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Understanding Depth of Field by photo-class Understanding Depth of Field by photo-class

Depth of Field is one of the most important - and probably most complicated - aspects of photography.
This article is an attempt to simplify it, explaining how and why it changes and what to do to control it.

Enjoy, and please leave us a comment if you found this helpful, or if you have advice/corrections/questions.

Thank you!

Article by `In-Apt

Intermediate level article. All beginners are recommended to read Making of a Photograph article first.
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Daily Deviation

Given 2004-04-01
The latest in a line of tutorials by ~photo-class, Understanding Depth of Field is detailed but easy to understand lesson in one of the most important concepts of photography. Be sure to check out the whole series. ( Suggested by ost2life and Featured by blackice )
lostwthno Featured By Owner Nov 22, 2015  Hobbyist Photographer
Good job . Did you know that the old 35m.m. had a built in depth of field scale on the lenses. You set a fixed focus short distance around around 2 to 4 depending on the lens than if the infinity symbol was within the paramiters of the depth of scale everything was in focus at and beyond the 2 to 4 foot distance if the iris f-stop that was recomended by the scale was used.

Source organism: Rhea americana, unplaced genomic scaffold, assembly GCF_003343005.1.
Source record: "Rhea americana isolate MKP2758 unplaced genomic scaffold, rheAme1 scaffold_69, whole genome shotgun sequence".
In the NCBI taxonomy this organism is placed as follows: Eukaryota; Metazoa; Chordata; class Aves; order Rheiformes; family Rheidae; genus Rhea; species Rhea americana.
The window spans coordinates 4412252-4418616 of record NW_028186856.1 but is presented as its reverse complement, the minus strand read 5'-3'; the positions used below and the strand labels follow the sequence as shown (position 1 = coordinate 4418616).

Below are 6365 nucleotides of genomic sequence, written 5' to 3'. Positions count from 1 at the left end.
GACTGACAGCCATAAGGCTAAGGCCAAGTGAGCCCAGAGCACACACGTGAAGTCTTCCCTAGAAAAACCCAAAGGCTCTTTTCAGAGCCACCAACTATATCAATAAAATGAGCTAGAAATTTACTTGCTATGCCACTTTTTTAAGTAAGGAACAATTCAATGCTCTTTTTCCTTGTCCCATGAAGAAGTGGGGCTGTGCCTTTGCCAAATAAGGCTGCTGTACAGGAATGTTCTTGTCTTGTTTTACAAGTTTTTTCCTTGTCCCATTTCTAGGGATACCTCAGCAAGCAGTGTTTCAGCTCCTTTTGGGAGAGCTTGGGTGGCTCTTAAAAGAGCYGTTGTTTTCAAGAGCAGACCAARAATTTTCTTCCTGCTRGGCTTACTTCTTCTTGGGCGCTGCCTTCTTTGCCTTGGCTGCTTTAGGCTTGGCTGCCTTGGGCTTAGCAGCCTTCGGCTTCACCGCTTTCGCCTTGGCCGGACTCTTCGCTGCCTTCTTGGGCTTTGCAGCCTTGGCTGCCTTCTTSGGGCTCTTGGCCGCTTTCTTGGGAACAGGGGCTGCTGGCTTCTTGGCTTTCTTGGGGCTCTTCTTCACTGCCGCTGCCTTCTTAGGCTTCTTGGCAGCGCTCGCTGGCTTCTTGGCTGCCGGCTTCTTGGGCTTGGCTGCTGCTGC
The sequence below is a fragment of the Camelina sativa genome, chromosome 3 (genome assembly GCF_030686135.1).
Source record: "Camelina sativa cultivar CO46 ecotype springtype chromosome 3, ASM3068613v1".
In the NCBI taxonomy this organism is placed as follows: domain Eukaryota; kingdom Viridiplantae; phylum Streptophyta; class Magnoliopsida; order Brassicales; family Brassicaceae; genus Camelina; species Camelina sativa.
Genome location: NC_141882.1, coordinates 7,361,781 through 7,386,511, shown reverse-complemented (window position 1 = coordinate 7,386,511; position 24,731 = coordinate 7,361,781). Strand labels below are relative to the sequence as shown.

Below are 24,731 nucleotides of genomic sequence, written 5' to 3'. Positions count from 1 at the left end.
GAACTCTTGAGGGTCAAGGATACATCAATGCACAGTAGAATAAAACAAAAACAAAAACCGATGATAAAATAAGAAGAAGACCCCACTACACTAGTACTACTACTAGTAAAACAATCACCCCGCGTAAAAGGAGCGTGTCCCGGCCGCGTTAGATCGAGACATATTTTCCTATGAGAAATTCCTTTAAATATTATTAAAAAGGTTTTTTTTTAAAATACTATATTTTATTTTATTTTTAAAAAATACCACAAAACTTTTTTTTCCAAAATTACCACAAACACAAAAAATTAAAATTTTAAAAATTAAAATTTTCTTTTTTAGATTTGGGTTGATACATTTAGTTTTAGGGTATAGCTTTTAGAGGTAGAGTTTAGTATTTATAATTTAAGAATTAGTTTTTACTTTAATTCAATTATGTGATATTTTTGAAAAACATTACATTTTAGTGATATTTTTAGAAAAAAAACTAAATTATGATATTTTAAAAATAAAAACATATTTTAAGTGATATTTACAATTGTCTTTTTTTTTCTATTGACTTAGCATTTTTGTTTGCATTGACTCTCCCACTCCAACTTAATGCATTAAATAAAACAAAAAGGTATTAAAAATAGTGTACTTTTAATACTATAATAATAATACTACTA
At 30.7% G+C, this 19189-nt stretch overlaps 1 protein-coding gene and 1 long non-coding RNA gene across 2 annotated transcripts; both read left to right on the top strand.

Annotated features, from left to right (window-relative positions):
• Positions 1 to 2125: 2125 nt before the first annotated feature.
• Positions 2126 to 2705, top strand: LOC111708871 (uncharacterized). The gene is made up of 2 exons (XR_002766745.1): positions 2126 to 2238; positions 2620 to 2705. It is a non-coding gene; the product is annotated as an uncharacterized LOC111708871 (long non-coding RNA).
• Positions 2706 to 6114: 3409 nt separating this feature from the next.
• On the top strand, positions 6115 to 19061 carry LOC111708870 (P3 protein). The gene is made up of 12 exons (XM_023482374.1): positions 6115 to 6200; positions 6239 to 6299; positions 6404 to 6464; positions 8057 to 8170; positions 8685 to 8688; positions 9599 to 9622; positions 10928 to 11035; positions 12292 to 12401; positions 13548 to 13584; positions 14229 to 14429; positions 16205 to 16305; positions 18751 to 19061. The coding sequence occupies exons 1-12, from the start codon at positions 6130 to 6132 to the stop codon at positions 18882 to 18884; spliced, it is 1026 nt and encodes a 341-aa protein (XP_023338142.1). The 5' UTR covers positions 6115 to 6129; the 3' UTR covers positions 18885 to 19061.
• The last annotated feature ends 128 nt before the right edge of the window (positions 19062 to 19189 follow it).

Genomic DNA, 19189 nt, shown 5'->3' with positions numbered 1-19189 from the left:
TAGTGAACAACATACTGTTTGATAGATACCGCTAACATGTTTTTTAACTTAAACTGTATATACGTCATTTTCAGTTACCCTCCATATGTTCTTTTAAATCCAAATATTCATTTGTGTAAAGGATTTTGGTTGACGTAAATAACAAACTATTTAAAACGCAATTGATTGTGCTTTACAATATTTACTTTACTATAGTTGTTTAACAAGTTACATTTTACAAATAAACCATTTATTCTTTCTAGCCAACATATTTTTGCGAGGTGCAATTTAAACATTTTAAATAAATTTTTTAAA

SpiritFem Featured By Owner May 10, 2013
My head hurts now (I'm a novice at this), but this tutorial was fascinating and very informative. Thank you!
Puuronen Featured By Owner Jul 21, 2012  Professional General Artist
Very good tutorial!
yatesmon Featured By Owner Nov 26, 2011
perfect lesson, I've tried to explain it myself & failed :|...wish I'd seen this before ;)
Kebeca1690 Featured By Owner Feb 15, 2011
Really nice!
OctoFlash Featured By Owner Nov 20, 2010
your deviation has been featured in this article: [link]

thanks a lot!
aalmuashi Featured By Owner Nov 2, 2010
Very nice lesson. all what we need to do now is just to apply your great lesson in reality so we can get the best DOF. Now I am very happy cause I got one lesson for today :)
Creative--Dragon Featured By Owner Aug 29, 2010  Professional Photographer
very nice tutorial. I had a pretty clear understanding of DOF already, but this filled in some of the blank spots :)
Thank you very much! :D
JessicaValerie-n-Co Featured By Owner May 9, 2010  Student General Artist
Hey there :)
I have a favour to ask of you... I am currently doing my Year 12 HSC (Australian: Higher School Certificate, ie. Last year of high school) Information Processes and Technology major project, Which is to be a website on photography and cameras.

I saw your tutorial and was wondering if I would able to feature it on the site I make. Of course, You will be fully credited with links to your deviantart profile and deviation page.

I will also send you a link at the completion of the project if you would wish to see.
I would really appreciate if you agreed, but if you donít, no hard feelings :aww:

petrova Featured By Owner Apr 14, 2010  Hobbyist
Thank you so much, helped a little bit on the way :hug:
ouipas Featured By Owner Aug 9, 2009
Muito bom! Não é fácil tornar o "complicado" mais "simples".

diginstock Featured By Owner Aug 3, 2009
too much beneficial for beginners like me,

thanks for the great work.
Stereofidelica Featured By Owner Jul 25, 2009